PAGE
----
Sacred and Secular Martyrdom in Britain and Ireland since 1914

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John Wolffe
  • London: 
    Bloomsbury Academic
    , November
     208 pages.
     For other formats: Link to Publisher's Website.


During and immediately after the First World War, there was a merging of Christian and nationalist traditions of martyrdom, expressed in the design of war cemeteries and war memorials, and the state funeral of the Unknown Warrior in 1920. John Wolffe explores the subsequent development of these traditions of 'sacred' and 'secular' martyrdom, analysing the ways in which they operated -- sometimes in parallel, sometimes merged together and sometimes in conflict with each other. Particular topics explored include the Protestant commemoration of Marian and missionary martyrs, and the Roman Catholic campaign for the canonization of the 'saints and martyrs of England'. Secular martyrdom is discussed in relation to military conflicts especially the Second World War and the Falklands. In Ireland there was a particularly persistent merging of sacred and secular martyrdom in the wake of the Easter Rising of 1916 although by the time of the Northern Ireland 'Troubles' in the later twentieth-century these traditions diverged. In covering these themes, the book also offers historical and comparative context for understanding present-day acts of martyrdom in the form of suicide attacks.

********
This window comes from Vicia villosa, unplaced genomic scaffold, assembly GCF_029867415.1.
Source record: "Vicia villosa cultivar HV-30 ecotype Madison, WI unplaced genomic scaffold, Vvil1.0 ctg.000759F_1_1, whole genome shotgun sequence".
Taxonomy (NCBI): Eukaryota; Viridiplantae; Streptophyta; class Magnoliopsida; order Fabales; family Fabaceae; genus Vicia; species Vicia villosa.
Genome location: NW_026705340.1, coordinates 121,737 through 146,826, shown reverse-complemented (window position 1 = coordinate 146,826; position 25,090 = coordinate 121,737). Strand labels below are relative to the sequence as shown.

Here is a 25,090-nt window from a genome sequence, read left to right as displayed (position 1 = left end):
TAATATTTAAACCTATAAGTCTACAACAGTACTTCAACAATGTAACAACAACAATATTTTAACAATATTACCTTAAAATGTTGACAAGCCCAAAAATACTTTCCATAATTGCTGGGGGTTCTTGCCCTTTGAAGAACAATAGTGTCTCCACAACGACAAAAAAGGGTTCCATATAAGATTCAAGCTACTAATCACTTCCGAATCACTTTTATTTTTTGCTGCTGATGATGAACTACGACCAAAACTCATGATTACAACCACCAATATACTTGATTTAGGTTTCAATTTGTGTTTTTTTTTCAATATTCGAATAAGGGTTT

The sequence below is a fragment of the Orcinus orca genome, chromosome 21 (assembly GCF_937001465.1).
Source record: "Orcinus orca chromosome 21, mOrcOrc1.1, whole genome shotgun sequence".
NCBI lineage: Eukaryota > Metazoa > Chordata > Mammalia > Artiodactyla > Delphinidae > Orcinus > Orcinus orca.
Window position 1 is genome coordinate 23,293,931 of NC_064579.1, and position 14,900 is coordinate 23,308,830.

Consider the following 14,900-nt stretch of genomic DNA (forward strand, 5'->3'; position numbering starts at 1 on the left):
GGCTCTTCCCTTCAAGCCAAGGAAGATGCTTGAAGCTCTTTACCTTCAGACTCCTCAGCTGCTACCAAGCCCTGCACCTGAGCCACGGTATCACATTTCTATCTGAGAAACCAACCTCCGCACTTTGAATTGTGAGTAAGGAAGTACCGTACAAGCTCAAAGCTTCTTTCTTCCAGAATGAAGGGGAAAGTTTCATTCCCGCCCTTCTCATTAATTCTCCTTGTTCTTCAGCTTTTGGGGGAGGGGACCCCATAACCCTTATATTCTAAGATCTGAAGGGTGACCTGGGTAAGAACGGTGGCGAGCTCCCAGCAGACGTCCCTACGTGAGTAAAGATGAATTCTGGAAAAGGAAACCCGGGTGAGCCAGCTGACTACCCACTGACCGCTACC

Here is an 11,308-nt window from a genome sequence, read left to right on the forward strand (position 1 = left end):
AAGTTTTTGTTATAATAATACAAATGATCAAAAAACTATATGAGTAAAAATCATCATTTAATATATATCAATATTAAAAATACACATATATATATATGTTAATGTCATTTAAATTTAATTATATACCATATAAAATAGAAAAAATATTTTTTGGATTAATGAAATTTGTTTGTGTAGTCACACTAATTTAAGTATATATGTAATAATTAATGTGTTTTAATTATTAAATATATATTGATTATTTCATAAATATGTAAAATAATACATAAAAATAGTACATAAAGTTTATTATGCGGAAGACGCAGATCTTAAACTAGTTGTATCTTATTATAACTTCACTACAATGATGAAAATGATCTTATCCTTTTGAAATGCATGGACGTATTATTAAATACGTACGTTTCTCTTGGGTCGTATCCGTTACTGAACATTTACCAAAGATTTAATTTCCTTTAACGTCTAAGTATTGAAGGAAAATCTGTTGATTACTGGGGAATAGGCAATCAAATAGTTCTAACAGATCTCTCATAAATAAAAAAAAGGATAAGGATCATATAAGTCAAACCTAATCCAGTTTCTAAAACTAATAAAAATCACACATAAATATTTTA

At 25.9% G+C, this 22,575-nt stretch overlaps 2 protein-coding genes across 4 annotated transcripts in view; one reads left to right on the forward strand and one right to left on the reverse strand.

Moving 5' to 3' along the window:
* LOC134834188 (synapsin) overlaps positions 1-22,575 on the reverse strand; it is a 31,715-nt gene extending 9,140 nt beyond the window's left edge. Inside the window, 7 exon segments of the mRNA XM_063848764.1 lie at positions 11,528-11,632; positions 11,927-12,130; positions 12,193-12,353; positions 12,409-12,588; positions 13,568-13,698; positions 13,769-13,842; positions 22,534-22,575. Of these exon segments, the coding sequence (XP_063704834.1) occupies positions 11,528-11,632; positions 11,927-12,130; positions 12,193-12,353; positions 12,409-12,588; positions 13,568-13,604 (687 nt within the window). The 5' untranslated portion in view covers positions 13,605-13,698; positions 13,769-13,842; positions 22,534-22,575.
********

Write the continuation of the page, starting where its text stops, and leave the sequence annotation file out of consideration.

About the Author(s)/Editor(s)/Translator(s): 

John Wolffe is Professor of Religious History at the Open University, UK.


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